Symptoms of Baby Teething: How to Recognise the Signs

Teething can be one of the more difficult stages of early childhood for your baby and you, but hang in there – soon you’ll be rewarded with plenty of toothy grins! Discover the answer to all you teething questions, such as when do babies start teething and what are the symptoms? And learn how to soothe and comfort your little one through any uncomfortable or painful teething symptoms and how to care for those new baby teeth.

When Do Babies Start Teething?

When do babies get their first tooth, and how long does teething last? Exactly when that first tooth starts poking through varies a lot from one baby to the next. You may even wonder if babies can be born with teeth. In rare cases, a baby may be born with a tooth or two. Other babies may not start teething until after their first birthday. On average, though, you can probably expect your little one to cut their first tooth sometime around the age of 6 months.

Which Teeth Come First?

Which teeth come first varies from child to child, so the age ranges given here aren’t set in stone, but as a rough guide, teeth usually emerge in this order and – on average – around these times:

  • Bottom front teeth (bottom incisors): 5 to 7 months

  • Top front teeth (top incisors): 6 to 8 months

  • Top lateral incisors (the teeth on either side of the top front teeth): 9 to 11 months

  • Bottom lateral incisors (the teeth on either side of the bottom front teeth): 10 to 12 months

  • First back teeth (molars): 12 to 16 months

  • Canines (the pointy teeth next to the lateral incisors): 16 to 20 months

  • Second molars: 20 to 30 months.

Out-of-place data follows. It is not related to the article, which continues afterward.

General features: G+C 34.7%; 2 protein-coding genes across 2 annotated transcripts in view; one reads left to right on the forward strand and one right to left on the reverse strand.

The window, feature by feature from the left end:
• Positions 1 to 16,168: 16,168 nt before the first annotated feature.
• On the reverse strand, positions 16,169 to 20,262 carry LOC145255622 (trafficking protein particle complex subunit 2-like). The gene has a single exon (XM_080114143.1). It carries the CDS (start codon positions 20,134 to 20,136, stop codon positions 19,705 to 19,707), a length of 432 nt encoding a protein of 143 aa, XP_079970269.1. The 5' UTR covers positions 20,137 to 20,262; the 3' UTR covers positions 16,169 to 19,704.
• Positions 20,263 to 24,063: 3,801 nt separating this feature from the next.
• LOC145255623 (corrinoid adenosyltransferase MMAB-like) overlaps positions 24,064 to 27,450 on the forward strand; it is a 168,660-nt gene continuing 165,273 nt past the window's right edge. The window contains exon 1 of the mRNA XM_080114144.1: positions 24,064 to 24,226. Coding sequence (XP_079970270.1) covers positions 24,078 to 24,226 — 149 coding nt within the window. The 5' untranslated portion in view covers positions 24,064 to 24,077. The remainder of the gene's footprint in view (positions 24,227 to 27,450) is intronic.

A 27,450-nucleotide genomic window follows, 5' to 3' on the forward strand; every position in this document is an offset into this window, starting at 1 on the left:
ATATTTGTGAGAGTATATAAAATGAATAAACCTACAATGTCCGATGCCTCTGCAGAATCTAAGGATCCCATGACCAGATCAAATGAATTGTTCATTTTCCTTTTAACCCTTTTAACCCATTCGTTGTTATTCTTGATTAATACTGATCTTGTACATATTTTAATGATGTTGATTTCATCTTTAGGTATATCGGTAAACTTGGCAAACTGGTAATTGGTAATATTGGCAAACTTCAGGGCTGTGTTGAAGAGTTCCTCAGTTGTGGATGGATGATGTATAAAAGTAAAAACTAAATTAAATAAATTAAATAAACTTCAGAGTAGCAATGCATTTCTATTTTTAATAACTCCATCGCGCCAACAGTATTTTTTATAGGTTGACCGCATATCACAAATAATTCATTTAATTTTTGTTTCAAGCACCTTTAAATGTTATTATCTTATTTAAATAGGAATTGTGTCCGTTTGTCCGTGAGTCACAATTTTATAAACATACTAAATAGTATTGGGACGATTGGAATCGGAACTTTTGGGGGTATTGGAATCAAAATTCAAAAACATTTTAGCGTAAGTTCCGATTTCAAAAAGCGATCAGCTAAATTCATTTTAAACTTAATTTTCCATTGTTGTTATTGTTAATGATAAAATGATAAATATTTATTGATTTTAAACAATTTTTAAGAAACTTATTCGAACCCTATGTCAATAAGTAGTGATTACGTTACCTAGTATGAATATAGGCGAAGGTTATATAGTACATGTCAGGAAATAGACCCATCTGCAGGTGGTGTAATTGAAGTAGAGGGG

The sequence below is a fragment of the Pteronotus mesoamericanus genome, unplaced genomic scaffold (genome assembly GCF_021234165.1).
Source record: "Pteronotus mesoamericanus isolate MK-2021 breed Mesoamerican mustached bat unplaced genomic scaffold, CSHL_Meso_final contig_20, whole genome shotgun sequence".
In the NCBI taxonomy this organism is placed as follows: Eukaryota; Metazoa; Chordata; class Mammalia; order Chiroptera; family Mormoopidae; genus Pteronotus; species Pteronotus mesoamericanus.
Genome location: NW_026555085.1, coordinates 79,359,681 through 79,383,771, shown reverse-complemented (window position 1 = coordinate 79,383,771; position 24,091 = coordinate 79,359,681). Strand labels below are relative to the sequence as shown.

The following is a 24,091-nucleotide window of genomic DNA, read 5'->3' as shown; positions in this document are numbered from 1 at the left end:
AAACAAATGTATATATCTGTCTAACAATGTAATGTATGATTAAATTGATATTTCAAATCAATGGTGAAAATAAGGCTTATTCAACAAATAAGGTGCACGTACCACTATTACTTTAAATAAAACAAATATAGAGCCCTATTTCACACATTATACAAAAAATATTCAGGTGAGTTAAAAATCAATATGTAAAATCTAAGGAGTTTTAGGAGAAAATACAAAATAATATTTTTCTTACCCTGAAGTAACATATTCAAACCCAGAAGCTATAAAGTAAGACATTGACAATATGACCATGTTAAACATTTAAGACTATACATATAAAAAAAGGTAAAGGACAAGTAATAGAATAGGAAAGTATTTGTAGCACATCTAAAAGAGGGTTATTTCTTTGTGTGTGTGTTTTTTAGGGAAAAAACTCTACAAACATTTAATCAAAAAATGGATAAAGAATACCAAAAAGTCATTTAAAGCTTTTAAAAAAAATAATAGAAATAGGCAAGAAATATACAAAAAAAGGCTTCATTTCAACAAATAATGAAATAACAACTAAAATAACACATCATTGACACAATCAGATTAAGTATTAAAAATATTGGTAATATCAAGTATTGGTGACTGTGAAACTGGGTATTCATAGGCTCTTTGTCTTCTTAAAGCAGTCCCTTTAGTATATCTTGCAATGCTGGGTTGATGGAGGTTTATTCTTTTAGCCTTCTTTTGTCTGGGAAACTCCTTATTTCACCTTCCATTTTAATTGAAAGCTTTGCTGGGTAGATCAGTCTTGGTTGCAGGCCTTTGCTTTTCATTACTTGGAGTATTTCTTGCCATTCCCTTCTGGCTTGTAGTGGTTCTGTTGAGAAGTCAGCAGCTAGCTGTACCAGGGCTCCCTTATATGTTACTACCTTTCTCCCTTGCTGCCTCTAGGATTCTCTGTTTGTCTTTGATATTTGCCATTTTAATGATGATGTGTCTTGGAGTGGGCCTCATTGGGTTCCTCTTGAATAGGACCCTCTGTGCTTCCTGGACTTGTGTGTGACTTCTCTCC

Remember, each baby is different and their teeth won’t necessarily come in this order. If you’re concerned that your baby’s teeth are coming in the wrong order, you can always talk to your little one’s dentist for more advice.


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The Signs and Symptoms of Teething in Babies

Teething has a way of sneaking up on you unexpectedly. Teething symptoms can start appearing before you notice (or even think to look for) any changes in your baby’s mouth, so until you figure out what’s causing your little one’s discomfort you may wonder what’s wrong.

This is why it’s good to familiarise yourself with the common signs and symptoms of teething, so you’ll be able to tell straight away if your baby has started teething.

So, what are the symptoms of your baby teething? Well, sometimes teething may occur without much discomfort or symptoms at all, or perhaps the molars coming through may cause different symptoms to the front teeth, for example. Symptoms of teething in babies may include:

  • Fretfulness. Your little one might seem a little more irritable or fussier than usual.

  • Disturbed sleep. Teething pain or discomfort may cause your baby to wake up during the night.

  • A red cheek. One of your baby’s cheeks could seem flushed.

  • More dribbling than usual. It’s common for a teething baby to drool or dribble a lot when teething.

  • Chewing, gnawing or sucking on things. This could be a way for your baby to massage their own gums when teething, to ease the pressure from the tooth as it tries to erupt.